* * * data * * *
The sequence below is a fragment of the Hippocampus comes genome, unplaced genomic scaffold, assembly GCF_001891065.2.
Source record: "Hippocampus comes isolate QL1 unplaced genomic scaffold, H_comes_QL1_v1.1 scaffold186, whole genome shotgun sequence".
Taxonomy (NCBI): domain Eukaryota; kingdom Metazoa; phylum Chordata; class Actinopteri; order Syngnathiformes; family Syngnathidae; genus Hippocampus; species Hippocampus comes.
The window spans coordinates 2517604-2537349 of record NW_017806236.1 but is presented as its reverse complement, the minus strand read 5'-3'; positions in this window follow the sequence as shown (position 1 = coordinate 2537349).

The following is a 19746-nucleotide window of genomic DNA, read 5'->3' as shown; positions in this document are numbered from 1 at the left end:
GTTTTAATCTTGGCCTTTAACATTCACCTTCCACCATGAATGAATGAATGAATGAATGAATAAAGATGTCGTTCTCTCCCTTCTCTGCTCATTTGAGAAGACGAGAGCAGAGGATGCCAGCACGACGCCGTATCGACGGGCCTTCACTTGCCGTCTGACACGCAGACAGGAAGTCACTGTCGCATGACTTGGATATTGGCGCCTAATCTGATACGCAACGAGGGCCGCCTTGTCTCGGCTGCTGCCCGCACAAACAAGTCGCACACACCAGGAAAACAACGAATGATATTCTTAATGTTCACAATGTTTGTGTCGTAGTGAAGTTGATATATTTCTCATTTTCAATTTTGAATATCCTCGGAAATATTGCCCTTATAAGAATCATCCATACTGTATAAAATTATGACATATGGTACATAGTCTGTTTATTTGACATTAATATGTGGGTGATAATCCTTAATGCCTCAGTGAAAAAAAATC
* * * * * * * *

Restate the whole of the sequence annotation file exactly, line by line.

The sequence below is a fragment of the Hippocampus comes genome, unplaced genomic scaffold, assembly GCF_001891065.2.
Source record: "Hippocampus comes isolate QL1 unplaced genomic scaffold, H_comes_QL1_v1.1 scaffold186, whole genome shotgun sequence".
Taxonomy (NCBI): domain Eukaryota; kingdom Metazoa; phylum Chordata; class Actinopteri; order Syngnathiformes; family Syngnathidae; genus Hippocampus; species Hippocampus comes.
The window spans coordinates 2517604-2537349 of record NW_017806236.1 but is presented as its reverse complement, the minus strand read 5'-3'; positions in this window follow the sequence as shown (position 1 = coordinate 2537349).

The following is a 19746-nucleotide window of genomic DNA, read 5'->3' as shown; positions in this document are numbered from 1 at the left end:
GTTTTAATCTTGGCCTTTAACATTCACCTTCCACCATGAATGAATGAATGAATGAATGAATAAAGATGTCGTTCTCTCCCTTCTCTGCTCATTTGAGAAGACGAGAGCAGAGGATGCCAGCACGACGCCGTATCGACGGGCCTTCACTTGCCGTCTGACACGCAGACAGGAAGTCACTGTCGCATGACTTGGATATTGGCGCCTAATCTGATACGCAACGAGGGCCGCCTTGTCTCGGCTGCTGCCCGCACAAACAAGTCGCACACACCAGGAAAACAACGAATGATATTCTTAATGTTCACAATGTTTGTGTCGTAGTGAAGTTGATATATTTCTCATTTTCAATTTTGAATATCCTCGGAAATATTGCCCTTATAAGAATCATCCATACTGTATAAAATTATGACATATGGTACATAGTCTGTTTATTTGACATTAATATGTGGGTGATAATCCTTAATGCCTCAGTGAAAAAAAATC